The popularity of operating a business following conscious business practices is growing. Businesses finally understand the importance of looking at the wider implications of their decisions. But how do the systems in a conscious business differ from those in a standard business?
At some level, they don’t. A conscious business needs to have artifacts such as production manuals and finance logs just as much as any other business. They understand that this leads to clarity around how the company operates. Yet every system in their company is focused on creating a people-centric business as they believe that it’s the people that create the success of the business.
The availability of process documentation and strong company values will make it possible for virtually anyone with the relevant skillset to take on new tasks along with greater responsibility so creating an empowered workforce. It in turn leads to greater development in the workforce, alongside increased motivation and happiness. This combination can foster both a resilient mindset where team members are confident enough to tackle any challenge and next level innovation.
Business practices in a conscious business will also champion open conversations and a willingness to learn from any situation. There is no such thing as a stupid question or idea. Whatever is raised enables everyone to learn, so there is no longer a set concept of right or wrong. Even mistakes are seen as an opportunity to find a better way of doing things. Everyone is encouraged to share their opinions in meetings, providing the possibility of obtaining different perspectives and so new options. Collaboration in this way is valued as a way to obtain the best results possible through great teamwork.
Similarly, just as much thought goes into the design of client-orientated structures in a conscious business, so clients receive as many benefits as possible from their relationship with the company. Sales processes focus on the problems that can be solved by the company’s products. This isn’t just a tactic to ‘close’ a sale. It’s done to start a long-term relationship that will be based on honesty and care. Clear communication channels are also created so a client can have a great experience with the company.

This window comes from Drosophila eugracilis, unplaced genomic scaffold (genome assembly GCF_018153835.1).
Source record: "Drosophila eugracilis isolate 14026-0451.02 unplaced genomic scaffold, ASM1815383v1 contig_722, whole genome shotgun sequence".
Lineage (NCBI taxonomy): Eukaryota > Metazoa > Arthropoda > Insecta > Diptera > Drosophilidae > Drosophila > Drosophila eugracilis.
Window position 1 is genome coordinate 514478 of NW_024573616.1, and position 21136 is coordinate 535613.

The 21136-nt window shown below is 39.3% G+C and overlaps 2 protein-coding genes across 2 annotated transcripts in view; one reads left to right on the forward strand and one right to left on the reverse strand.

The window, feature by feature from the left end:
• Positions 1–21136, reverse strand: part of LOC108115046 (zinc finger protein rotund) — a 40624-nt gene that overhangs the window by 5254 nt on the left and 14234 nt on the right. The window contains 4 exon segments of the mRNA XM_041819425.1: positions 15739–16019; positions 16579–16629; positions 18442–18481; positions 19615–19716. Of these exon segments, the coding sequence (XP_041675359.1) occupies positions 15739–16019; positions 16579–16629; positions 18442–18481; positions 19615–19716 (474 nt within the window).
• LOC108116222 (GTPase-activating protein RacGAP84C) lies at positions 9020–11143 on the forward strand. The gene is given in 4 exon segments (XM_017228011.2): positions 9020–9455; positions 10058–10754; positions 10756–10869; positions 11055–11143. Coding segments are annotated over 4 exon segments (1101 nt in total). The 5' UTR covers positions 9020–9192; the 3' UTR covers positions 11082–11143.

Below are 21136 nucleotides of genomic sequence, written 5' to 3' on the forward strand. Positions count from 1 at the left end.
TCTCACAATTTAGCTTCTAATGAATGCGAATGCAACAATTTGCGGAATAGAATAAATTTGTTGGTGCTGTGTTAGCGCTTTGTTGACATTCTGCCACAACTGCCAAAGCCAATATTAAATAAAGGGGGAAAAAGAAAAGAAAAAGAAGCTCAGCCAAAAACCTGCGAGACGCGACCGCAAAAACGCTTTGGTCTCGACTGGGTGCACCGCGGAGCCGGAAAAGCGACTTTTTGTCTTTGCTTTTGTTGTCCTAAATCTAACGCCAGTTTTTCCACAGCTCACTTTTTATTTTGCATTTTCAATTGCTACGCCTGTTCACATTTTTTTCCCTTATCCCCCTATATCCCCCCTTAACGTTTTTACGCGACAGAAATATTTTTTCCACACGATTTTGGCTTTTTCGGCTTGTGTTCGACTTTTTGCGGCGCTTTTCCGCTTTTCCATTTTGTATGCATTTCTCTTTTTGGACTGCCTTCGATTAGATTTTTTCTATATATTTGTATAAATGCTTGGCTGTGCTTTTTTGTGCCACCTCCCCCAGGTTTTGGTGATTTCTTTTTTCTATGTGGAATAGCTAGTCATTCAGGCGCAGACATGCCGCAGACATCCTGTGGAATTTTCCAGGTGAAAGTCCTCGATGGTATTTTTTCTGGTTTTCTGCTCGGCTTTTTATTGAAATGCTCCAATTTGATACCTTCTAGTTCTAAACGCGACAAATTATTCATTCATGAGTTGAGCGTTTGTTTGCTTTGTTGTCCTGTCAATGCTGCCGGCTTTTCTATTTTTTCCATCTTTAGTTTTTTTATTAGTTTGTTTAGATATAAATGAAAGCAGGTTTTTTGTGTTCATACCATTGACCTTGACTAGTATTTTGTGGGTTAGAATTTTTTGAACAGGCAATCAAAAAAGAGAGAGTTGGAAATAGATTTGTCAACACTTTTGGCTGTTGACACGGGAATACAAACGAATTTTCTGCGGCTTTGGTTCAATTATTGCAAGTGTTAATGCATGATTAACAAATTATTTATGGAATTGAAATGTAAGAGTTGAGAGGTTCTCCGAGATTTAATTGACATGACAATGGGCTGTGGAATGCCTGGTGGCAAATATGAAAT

And it doesn’t stop there. Conscious businesses will also put processes in place to benefit the local community. This could range from product offers for those living locally to donating a percentage of sales to a local charity. Employees could also be encouraged to donate their time to a local school or community project. Widening the scope of people benefited by the company to include the local community both enables the company to make more of a difference whilst also allowing employees to obtain greater job satisfaction. It’s just another example of a conscious business using win-win strategies in their systems.
So, it’s not the systems themselves that differ in a conscious business, but the essence of the systems. All processes and procedures are created with the ethos of ‘do no harm’. In fact, they seek to benefit as many people as possible, championing collaboration and empowerment.
How will you adjust your systems to take on board a conscious way of being?